Now, it's important to remember that every scholar writes with the knowledge they have available to them at the time of writing. And with that knowledge comes an understanding that is limited by the information available. We have made huge leaps in information and knowledge, in understanding, ancient Hellas and the ancient Hellenic religion over the last few decades. As such, I research ancient Hellas in the older books, and I find much valuable information, but I do check if there is no new(er) information available on the subject, as published in new scholarly work. In discussions, I tend to defer to the newest information available, if presented in a way that makes sense in the picture that has been painted by scholars along the years.

As for dealing with biases in scholarly work (there are more than Judeo-Christian ones, including sexist ones, cultural ones, and even sensationalism): read anything you can get your hands on, check sources against each other and if you have more than three who say the same thing, try to understand why it says this, try to built up the world frame and if you don't understand how this new information fits in, you research more, you talk to other people, until you figure it out. Don't accept information just because it's in a book. Always think for yourself.


"Do you have to be ethnically Greek to worship the Greek gods? Does this belief have any precedent in Ancient Greece? My ancestry is Germanic, so it was suggested to me that I look into Ásatrú. I have no problem with Ásatrú, but I don't believe that the religion is right for me. I desire a close and intimate relationship with the gods, and their gods feel distant to me."

No, I don't think you have to be ethnically Greek to worship the Hellenic Gods. It might give you a bit of an advantage when it comes to the language and finding people to practice with, but that is about it. The Theoi call on whom they call. I'm not ethnically Greek, and it does not hold me back from worshipping the Hellenic Gods at all.

You know, I have the same feeling about the Norse Gods, although my Ásatrú friends tell me that is complete BS ;-) We all have religions we feel at home in and neither skin colour, nor ethnicity, not gender, nor sexuality, nor anything else can change that.

The diet of the ancient Hellenes is fascinating for so many reasons. They had impressively varied eating habits by any measure, but they naturally contrasted in many ways to ours — with the most characteristic difference being that they ate much less than we do today.

In ancient Hellas, people would begin their day with a very lean breakfast, which included a little barley bread, dipped in lukewarm wine, and figs. Another common breakfast food was actually a drink, called “Kykeonas,” a libation made of boiled barley, flavored with mint or thyme, which was believed to have healing properties.

Hellenes of that time were very fond of fish, perhaps even more than we are today. For lunch, they would routinely dine on any fresh fish that was available, including sea bream, mullet, sardines and eels. There was always an assortment of legumes from which to choose, including lentils, beans, chickpeas, peas and broad beans, to eat with their fish. The eternal European staple of bread was always part of the midday meal, accompanied by cheese, olives, eggs, nuts and fruits.

Ancient Hellenes considered dinner to be the most important and enjoyable meal of the day. Although health specialists today recommend that we should eat particularly lightly in the evening, ancient Hellenes actually spent a lot of time together at the table at the end of the day, and ate fairly heavily at that meal. Dinner in ancient Greece was usually accompanied by desserts, the so-called “tragimata,” which could be composed of fresh or dried fruit, including figs, as well as nuts and grapes or honey-based sweets.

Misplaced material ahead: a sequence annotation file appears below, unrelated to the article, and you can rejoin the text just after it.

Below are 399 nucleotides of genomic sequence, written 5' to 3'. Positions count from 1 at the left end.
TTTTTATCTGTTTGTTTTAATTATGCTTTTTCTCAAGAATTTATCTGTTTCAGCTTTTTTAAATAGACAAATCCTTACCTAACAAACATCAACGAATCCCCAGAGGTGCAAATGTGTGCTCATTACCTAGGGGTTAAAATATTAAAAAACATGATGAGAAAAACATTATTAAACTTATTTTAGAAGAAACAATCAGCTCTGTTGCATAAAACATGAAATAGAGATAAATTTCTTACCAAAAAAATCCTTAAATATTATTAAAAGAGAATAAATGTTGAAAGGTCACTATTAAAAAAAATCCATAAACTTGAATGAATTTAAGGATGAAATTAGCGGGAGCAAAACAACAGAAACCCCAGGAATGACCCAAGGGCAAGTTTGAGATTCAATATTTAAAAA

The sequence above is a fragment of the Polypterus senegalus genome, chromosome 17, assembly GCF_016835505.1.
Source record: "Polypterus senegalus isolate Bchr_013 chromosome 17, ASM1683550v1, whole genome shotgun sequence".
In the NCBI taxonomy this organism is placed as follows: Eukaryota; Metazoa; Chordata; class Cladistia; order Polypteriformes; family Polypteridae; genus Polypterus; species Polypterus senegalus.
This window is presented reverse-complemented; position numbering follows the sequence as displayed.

Regarding their meats, it was not often consumed in ancient Hellas. Usually only after public sacrifices, either on the day of, or sold in shops after. In their diet, the ancient Hellenes showed a particular preference for pork and veal, while they rarely ate goat or lamb. They also loved hunting, especially small birds such as thrush and quail, but they were not averse to taking deer as well, so venison was not unheard of at the ancient Hellenic table. Perhaps most surprisingly, the Hellenes also loved their snails; it is recorded that Cretans had eaten them since the time of Minos.

Fruits and vegetables were always present on the table, although not in the variety that we find today. Pears, pomegranates, apples, figs, berries, cherries and plums were always in high demand. Athenians were known to cultivate vegetables in their gardens, and they had a particular love for onions, garlic, lettuce, cucumbers, peas, artichokes, celery, dill and mint. Mushroom, fennel, asparagus, and even tender, edible nettles, were to be found in abundance in the fields.

As almost all of us still do, ancient Hellenes also loved their bread, and they would bake many different varieties of it, from flat breads to semolina bread, and even a coarse type of bread made from millet. They frequently dined on the types of fish which lived right along the rocky shores of the Aegean, but they also enjoyed fish from the open seas, such as tuna, a much-sought-after delicacy. They also enjoyed mackerel, bonito and anchovies, which were abundant during their season and were easy to catch with nets. “Garos,” a type of sauce made from a fried, salted fatty fish, was another basic element of the diet along the coast in ancient Hellas. High quality garos, made of tuna offal and blood, was actually quite expensive.

The kitchen shelves of an ancient Greek house were always stocked with an impressive variety of herbs and spices, including oregano, basil, mint, thyme, cardamom, coriander, capers and sesame, which they would add liberally to their dishes.

Most foods were particularly light, as they were baked in the oven and on a skewer, and the same was true for sweets, which were made from pastry, with dried or fresh fruit, and honey.

Every meal was accompanied by wine, of course, and olive oil was always on the table, especially for Athenians, as they considered it to be the goddess Athena’s gift to their city. They believed that the purpose of food was to satisfy the palate and not to actually fill the stomach. In that sense, and that sense only, one can even say that they were gourmands.

The only exception to this overall rule were the people of Sparta, who were by far the lightest eaters of all. True to form, even in their diet, they followed a laconic austerity, with their daily food consisting of a bowl of “black broth” and a piece of bread, while on special occasions and feasts, they would have boiled pork, accompanied by a little wine and some pita bread. But everywhere else in Hellas, there was a great variety of food at each and every meal, and people took an obvious delight in it.